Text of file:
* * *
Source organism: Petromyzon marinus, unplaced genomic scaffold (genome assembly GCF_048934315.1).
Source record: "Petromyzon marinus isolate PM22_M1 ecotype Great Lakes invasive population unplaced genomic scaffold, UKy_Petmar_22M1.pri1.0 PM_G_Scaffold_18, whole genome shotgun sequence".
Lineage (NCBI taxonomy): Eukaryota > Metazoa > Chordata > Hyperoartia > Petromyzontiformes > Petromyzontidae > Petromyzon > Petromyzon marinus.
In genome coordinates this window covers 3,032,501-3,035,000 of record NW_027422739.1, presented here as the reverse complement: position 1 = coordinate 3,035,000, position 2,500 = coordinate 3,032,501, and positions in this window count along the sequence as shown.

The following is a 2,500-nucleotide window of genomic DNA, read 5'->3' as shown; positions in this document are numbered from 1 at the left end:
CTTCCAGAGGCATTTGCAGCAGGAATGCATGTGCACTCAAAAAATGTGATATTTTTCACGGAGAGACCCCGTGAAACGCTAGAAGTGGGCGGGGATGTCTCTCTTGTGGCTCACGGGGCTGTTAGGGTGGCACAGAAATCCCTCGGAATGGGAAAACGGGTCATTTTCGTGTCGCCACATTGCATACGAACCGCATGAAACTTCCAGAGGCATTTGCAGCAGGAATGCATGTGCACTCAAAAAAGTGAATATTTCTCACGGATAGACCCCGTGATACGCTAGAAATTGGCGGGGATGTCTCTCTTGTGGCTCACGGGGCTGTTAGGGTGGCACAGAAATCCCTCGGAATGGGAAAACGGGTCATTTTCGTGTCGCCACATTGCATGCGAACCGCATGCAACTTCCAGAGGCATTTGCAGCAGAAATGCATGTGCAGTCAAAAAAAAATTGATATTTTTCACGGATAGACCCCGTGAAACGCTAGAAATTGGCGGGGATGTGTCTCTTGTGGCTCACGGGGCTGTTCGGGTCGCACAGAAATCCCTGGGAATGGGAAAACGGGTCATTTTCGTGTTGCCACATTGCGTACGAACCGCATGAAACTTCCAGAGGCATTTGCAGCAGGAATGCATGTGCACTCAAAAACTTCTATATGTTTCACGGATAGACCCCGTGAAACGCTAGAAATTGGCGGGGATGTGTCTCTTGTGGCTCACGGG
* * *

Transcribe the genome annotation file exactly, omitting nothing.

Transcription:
Source organism: Petromyzon marinus, unplaced genomic scaffold (genome assembly GCF_048934315.1).
Source record: "Petromyzon marinus isolate PM22_M1 ecotype Great Lakes invasive population unplaced genomic scaffold, UKy_Petmar_22M1.pri1.0 PM_G_Scaffold_18, whole genome shotgun sequence".
Lineage (NCBI taxonomy): Eukaryota > Metazoa > Chordata > Hyperoartia > Petromyzontiformes > Petromyzontidae > Petromyzon > Petromyzon marinus.
In genome coordinates this window covers 3,032,501-3,035,000 of record NW_027422739.1, presented here as the reverse complement: position 1 = coordinate 3,035,000, position 2,500 = coordinate 3,032,501, and positions in this window count along the sequence as shown.

The following is a 2,500-nucleotide window of genomic DNA, read 5'->3' as shown; positions in this document are numbered from 1 at the left end:
CTTCCAGAGGCATTTGCAGCAGGAATGCATGTGCACTCAAAAAATGTGATATTTTTCACGGAGAGACCCCGTGAAACGCTAGAAGTGGGCGGGGATGTCTCTCTTGTGGCTCACGGGGCTGTTAGGGTGGCACAGAAATCCCTCGGAATGGGAAAACGGGTCATTTTCGTGTCGCCACATTGCATACGAACCGCATGAAACTTCCAGAGGCATTTGCAGCAGGAATGCATGTGCACTCAAAAAAGTGAATATTTCTCACGGATAGACCCCGTGATACGCTAGAAATTGGCGGGGATGTCTCTCTTGTGGCTCACGGGGCTGTTAGGGTGGCACAGAAATCCCTCGGAATGGGAAAACGGGTCATTTTCGTGTCGCCACATTGCATGCGAACCGCATGCAACTTCCAGAGGCATTTGCAGCAGAAATGCATGTGCAGTCAAAAAAAAATTGATATTTTTCACGGATAGACCCCGTGAAACGCTAGAAATTGGCGGGGATGTGTCTCTTGTGGCTCACGGGGCTGTTCGGGTCGCACAGAAATCCCTGGGAATGGGAAAACGGGTCATTTTCGTGTTGCCACATTGCGTACGAACCGCATGAAACTTCCAGAGGCATTTGCAGCAGGAATGCATGTGCACTCAAAAACTTCTATATGTTTCACGGATAGACCCCGTGAAACGCTAGAAATTGGCGGGGATGTGTCTCTTGTGGCTCACGGG